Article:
Certain conditions may affect absorption or increase nutrient needs
Children with celiac disease or IBD may have difficulty absorbing several vitamins and minerals, especially iron, zinc, and vitamin D. This is because these conditions cause damage to the areas of the gut that absorb micronutrients (19, 22, 23).
On the other hand, kids with cystic fibrosis have trouble absorbing fat and, as a result, may not adequately absorb the fat-soluble vitamins A, D, E, and K (18).
In addition, children with cancer and other diseases that cause increased nutrient needs may require certain supplements to prevent disease-related malnutrition (24).
Picky eaters may not be getting enough vitamins and minerals
Finally, some studies have linked picky eating in childhood to low intakes of micronutrients (20, 25).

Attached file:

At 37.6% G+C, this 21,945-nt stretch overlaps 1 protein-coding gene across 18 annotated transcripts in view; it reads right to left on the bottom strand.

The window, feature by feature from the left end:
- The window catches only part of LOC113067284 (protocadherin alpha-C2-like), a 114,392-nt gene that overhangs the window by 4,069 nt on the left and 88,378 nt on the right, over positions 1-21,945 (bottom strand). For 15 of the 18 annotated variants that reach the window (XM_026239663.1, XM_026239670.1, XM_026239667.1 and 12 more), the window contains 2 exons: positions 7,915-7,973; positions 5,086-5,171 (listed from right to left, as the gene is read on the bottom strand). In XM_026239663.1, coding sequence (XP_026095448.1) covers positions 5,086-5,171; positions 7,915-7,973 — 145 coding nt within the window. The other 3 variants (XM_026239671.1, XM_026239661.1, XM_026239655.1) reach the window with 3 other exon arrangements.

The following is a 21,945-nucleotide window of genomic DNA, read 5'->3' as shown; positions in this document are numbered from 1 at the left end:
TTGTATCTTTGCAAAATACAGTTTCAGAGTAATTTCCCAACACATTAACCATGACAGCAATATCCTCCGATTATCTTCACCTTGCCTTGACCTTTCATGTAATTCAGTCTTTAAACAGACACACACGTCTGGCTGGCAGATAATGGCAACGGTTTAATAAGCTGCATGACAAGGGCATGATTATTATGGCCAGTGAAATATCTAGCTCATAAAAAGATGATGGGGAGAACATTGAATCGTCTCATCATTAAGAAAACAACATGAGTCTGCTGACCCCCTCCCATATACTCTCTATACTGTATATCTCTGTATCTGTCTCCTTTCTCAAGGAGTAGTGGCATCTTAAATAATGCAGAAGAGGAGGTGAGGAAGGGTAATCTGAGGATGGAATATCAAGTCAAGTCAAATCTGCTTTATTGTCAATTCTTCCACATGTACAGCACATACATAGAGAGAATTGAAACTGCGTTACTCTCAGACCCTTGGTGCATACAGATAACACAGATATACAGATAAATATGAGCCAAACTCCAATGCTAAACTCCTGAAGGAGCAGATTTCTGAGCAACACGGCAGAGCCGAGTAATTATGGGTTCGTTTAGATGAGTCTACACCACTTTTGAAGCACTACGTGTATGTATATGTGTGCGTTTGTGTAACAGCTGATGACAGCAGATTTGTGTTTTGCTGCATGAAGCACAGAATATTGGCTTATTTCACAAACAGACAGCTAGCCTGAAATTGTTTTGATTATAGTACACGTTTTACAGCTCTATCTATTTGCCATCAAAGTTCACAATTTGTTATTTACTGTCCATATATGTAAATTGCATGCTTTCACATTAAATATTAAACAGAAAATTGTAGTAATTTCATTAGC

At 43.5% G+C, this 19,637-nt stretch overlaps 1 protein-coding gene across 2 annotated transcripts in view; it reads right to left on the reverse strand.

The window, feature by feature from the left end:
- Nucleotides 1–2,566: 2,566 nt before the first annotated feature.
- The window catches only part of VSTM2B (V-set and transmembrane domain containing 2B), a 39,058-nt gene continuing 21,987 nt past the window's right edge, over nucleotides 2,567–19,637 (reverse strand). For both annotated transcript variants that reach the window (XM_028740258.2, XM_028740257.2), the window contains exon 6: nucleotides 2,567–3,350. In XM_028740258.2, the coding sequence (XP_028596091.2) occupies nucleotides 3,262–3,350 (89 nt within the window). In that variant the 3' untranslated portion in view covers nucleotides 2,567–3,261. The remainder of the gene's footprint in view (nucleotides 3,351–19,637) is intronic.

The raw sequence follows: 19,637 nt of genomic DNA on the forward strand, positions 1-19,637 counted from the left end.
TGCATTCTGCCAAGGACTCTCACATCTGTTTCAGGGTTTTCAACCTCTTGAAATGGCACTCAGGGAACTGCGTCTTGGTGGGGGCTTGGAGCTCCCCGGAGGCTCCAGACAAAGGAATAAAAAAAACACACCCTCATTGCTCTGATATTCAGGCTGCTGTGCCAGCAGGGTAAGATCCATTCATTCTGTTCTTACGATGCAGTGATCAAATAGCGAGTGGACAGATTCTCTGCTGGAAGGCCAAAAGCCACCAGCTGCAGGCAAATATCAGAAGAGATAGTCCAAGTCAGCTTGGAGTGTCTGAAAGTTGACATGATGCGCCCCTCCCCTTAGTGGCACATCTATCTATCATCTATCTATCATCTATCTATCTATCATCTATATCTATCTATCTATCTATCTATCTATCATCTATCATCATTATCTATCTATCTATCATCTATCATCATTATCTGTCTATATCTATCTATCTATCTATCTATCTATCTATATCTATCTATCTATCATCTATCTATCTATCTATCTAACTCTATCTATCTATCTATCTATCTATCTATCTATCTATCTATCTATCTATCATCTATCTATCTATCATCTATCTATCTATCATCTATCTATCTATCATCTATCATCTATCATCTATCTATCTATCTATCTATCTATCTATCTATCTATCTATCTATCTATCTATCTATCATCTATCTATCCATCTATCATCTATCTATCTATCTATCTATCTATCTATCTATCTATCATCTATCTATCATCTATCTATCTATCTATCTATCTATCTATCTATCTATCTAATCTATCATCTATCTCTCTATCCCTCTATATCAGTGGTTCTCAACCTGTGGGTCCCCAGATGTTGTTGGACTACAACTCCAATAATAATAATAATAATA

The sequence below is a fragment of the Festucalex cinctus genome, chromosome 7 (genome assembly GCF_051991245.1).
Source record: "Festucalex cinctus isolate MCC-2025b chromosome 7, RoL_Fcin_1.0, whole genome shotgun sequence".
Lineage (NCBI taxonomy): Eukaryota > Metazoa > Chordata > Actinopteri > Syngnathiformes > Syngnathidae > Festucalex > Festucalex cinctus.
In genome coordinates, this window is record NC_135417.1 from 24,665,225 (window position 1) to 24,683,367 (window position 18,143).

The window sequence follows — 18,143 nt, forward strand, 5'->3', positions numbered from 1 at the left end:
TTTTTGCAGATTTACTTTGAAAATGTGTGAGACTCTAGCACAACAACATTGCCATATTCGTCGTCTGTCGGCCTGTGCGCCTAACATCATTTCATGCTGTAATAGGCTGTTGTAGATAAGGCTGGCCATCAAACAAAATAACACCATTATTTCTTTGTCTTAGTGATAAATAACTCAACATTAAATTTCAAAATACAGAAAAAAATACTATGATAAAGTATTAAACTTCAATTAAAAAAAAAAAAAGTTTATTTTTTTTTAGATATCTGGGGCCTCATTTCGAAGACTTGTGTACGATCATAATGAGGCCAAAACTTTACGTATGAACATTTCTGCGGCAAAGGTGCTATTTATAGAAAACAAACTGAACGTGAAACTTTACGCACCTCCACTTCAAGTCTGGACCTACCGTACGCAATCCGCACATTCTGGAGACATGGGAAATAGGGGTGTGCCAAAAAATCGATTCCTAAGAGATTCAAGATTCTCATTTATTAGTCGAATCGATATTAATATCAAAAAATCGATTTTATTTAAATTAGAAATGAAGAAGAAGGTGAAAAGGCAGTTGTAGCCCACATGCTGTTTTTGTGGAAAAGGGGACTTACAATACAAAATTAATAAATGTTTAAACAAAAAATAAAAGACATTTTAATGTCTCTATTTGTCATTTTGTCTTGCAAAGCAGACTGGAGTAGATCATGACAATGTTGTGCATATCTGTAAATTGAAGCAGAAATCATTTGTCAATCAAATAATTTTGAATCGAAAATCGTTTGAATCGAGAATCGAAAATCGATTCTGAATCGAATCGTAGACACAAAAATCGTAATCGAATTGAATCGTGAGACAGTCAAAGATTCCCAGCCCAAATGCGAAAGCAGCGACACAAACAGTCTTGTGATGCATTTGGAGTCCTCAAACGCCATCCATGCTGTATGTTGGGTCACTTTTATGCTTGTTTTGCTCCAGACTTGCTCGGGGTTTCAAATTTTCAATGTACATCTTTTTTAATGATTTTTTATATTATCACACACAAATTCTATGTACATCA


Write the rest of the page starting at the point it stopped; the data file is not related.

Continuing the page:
One study in 937 kids ages 3–7 found that picky eating was strongly associated with low intakes of iron and zinc (20).
Still, the results indicated that blood levels of these minerals were not significantly different in picky compared to non-picky eaters (20).
As a result, if you suspect that your child isn’t meeting their nutritional needs, its best to have them tested for nutritional deficiencies before giving them supplements.
To ensure children are getting adequate amounts of nutrients so that they don’t need supplements, make an effort to include a variety of nutritious foods in their diet.
Incorporating fruits, vegetables, whole grains, lean proteins, healthy fats, and dairy products (if your child can tolerate them) into meals and snacks will likely provide enough vitamins and minerals.
To help your kid eat more produce, continually introduce new veggies and fruits prepared in different and tasty ways.